Jerry Seinfeld decries the decline of being 'real man'

Jerry Seinfeld opens up about the less impactful masculinity of modern times

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Web Desk
Jerry Seinfeld decries the decline of being real man
Jerry Seinfeld decries the decline of being 'real man'

Jerry Seinfeld believes masculinity is in decline as he says the modern view on gender has made it less impactful.

Sharing his views on Bari Weiss's show Honestly, the legendary comedian said, "The other thing is as a man, I've always wanted to be a real man," adding, "I never made it, but I really thought when I was in that era — again, it was JFK, it was Muhammad Ali, it was Sean Connery, Howard Cosell, you can go all the way down there — that's a real man."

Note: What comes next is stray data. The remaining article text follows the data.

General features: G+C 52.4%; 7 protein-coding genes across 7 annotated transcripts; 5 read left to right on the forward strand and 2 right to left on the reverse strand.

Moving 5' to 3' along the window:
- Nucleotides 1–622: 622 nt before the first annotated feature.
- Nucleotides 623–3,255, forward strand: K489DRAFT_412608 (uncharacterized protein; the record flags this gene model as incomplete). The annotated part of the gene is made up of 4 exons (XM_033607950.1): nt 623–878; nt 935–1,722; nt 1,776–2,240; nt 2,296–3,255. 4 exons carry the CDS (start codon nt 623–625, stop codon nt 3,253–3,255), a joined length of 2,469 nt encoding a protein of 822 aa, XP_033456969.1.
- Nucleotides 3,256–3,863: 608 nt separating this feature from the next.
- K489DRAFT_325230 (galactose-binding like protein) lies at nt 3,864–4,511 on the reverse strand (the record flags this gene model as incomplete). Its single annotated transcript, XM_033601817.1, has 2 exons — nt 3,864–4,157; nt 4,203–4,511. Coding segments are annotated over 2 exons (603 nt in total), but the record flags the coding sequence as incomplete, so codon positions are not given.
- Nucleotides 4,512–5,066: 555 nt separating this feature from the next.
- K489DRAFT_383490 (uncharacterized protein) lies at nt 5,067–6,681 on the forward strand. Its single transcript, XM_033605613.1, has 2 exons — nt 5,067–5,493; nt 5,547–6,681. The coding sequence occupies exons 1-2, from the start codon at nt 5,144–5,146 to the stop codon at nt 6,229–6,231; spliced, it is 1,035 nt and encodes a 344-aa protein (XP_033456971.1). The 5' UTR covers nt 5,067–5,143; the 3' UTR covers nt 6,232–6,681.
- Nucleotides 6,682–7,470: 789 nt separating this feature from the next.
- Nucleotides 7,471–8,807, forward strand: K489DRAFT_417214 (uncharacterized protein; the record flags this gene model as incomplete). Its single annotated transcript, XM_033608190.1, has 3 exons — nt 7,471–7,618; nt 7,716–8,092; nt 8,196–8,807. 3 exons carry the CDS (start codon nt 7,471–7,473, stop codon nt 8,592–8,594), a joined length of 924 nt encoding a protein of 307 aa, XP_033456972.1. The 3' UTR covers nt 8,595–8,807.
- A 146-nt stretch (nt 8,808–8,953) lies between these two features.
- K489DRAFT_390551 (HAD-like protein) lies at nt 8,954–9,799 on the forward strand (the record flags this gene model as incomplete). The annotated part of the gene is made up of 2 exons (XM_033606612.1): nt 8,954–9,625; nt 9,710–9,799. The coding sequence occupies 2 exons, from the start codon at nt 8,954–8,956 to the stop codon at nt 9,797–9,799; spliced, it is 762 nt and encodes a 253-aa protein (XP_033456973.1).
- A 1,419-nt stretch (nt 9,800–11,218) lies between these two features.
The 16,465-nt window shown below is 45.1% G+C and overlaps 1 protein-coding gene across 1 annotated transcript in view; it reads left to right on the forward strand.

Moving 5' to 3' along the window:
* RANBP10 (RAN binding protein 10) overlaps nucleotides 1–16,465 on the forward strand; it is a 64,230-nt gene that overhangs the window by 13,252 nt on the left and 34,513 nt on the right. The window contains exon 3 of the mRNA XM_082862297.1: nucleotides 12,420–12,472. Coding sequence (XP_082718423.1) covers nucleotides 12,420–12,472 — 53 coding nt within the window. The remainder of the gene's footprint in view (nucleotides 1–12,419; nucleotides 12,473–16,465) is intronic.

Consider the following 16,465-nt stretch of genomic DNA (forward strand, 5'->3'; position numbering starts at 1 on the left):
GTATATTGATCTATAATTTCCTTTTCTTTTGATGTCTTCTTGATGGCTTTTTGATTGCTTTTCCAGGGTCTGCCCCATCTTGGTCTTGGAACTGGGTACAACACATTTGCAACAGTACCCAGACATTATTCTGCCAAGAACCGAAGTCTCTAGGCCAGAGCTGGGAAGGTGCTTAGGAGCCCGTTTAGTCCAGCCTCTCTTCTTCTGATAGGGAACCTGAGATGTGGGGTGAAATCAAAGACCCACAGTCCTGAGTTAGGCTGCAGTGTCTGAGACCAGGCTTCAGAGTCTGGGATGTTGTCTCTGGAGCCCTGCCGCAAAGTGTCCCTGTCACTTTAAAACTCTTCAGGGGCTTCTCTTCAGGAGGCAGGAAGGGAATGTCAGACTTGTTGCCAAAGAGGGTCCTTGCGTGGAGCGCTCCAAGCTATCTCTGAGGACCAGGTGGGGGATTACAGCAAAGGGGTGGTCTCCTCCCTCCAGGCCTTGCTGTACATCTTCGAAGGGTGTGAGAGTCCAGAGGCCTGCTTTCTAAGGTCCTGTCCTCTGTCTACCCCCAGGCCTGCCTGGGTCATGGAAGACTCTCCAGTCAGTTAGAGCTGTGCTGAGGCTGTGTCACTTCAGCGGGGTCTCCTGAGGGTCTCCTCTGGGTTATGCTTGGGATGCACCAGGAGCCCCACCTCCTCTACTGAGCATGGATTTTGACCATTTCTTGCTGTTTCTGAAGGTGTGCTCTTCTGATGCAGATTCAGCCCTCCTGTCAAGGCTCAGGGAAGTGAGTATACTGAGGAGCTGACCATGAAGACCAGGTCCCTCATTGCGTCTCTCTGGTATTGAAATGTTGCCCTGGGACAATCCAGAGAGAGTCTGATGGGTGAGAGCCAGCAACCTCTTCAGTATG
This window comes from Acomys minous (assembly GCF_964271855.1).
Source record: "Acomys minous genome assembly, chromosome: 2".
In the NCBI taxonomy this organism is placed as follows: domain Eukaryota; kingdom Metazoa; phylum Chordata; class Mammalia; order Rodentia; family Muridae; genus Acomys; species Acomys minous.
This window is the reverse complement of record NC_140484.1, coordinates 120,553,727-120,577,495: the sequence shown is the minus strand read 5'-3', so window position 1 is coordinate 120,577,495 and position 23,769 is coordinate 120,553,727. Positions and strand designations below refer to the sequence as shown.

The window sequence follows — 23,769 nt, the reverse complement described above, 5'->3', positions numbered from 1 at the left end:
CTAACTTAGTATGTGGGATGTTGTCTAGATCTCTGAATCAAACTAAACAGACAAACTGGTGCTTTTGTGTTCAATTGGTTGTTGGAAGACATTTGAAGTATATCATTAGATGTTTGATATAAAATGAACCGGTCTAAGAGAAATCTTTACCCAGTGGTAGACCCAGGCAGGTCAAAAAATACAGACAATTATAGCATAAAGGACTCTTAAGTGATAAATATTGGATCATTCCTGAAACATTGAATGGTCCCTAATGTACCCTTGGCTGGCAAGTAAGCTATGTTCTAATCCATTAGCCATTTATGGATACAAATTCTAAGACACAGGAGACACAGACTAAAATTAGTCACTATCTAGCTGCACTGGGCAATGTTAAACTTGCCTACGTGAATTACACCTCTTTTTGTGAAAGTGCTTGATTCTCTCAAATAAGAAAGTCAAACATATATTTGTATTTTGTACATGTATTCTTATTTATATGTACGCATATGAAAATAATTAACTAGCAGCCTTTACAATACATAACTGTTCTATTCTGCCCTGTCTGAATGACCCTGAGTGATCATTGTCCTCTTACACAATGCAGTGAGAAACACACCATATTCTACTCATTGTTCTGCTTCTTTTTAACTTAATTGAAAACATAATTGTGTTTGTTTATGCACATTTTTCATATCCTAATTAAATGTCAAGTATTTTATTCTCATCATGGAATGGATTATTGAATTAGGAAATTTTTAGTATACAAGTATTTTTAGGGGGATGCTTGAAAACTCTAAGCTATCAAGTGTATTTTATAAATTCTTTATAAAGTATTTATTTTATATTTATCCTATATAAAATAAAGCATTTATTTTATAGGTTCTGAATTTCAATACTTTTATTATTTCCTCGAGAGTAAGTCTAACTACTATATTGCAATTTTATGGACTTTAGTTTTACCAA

Noting, "I want to be like that someday. You don't want to as a comedian because it's a childish pursuit. I miss a dominant masculinity. I get the toxic thing… but still I like a real man."

Seinfeld alum likewise lamented the loss of hierarchy in modern times, stating, "There's another element there that I think is the key element [of the '60s], and that is an agreed-upon hierarchy, which I think is absolutely vaporized in today's moment."

He continued, "I think that is why people lean on the horn and drive in the crazy way that they drive — because we have no sense of hierarchy and as humans we don't really feel comfortable like that."